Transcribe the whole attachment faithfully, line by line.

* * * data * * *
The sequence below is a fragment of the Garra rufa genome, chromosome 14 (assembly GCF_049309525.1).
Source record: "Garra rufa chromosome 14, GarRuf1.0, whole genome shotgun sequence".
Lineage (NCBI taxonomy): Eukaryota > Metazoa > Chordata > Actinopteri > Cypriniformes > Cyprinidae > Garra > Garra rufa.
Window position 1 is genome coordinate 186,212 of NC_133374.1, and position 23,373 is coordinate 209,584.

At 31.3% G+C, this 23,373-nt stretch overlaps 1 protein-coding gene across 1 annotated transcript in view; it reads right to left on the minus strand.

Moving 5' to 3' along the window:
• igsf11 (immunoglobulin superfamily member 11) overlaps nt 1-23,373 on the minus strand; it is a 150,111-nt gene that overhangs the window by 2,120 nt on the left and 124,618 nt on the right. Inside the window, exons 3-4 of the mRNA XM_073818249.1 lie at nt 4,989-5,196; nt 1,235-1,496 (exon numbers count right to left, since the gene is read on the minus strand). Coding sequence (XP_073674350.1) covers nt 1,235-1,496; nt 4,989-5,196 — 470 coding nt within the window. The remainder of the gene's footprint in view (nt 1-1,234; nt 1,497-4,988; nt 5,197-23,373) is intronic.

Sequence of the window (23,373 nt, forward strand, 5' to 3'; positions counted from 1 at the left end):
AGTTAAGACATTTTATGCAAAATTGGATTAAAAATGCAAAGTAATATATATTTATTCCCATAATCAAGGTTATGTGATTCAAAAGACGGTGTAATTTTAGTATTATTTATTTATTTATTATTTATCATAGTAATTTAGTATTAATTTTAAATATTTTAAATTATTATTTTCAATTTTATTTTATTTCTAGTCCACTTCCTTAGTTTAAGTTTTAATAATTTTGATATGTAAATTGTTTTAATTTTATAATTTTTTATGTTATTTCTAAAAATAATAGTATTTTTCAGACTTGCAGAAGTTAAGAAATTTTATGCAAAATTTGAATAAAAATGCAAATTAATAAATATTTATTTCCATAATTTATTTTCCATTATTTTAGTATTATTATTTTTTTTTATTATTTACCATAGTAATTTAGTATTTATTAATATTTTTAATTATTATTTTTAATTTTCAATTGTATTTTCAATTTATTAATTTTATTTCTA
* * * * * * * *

The sequence below is a fragment of the Garra rufa genome, chromosome 14 (assembly GCF_049309525.1).
Source record: "Garra rufa chromosome 14, GarRuf1.0, whole genome shotgun sequence".
Lineage (NCBI taxonomy): Eukaryota > Metazoa > Chordata > Actinopteri > Cypriniformes > Cyprinidae > Garra > Garra rufa.
Window position 1 is genome coordinate 186,212 of NC_133374.1, and position 23,373 is coordinate 209,584.

At 31.3% G+C, this 23,373-nt stretch overlaps 1 protein-coding gene across 1 annotated transcript in view; it reads right to left on the minus strand.

Moving 5' to 3' along the window:
• igsf11 (immunoglobulin superfamily member 11) overlaps nt 1-23,373 on the minus strand; it is a 150,111-nt gene that overhangs the window by 2,120 nt on the left and 124,618 nt on the right. Inside the window, exons 3-4 of the mRNA XM_073818249.1 lie at nt 4,989-5,196; nt 1,235-1,496 (exon numbers count right to left, since the gene is read on the minus strand). Coding sequence (XP_073674350.1) covers nt 1,235-1,496; nt 4,989-5,196 — 470 coding nt within the window. The remainder of the gene's footprint in view (nt 1-1,234; nt 1,497-4,988; nt 5,197-23,373) is intronic.

Sequence of the window (23,373 nt, forward strand, 5' to 3'; positions counted from 1 at the left end):
AGTTAAGACATTTTATGCAAAATTGGATTAAAAATGCAAAGTAATATATATTTATTCCCATAATCAAGGTTATGTGATTCAAAAGACGGTGTAATTTTAGTATTATTTATTTATTTATTATTTATCATAGTAATTTAGTATTAATTTTAAATATTTTAAATTATTATTTTCAATTTTATTTTATTTCTAGTCCACTTCCTTAGTTTAAGTTTTAATAATTTTGATATGTAAATTGTTTTAATTTTATAATTTTTTATGTTATTTCTAAAAATAATAGTATTTTTCAGACTTGCAGAAGTTAAGAAATTTTATGCAAAATTTGAATAAAAATGCAAATTAATAAATATTTATTTCCATAATTTATTTTCCATTATTTTAGTATTATTATTTTTTTTTATTATTTACCATAGTAATTTAGTATTTATTAATATTTTTAATTATTATTTTTAATTTTCAATTGTATTTTCAATTTATTAATTTTATTTCTA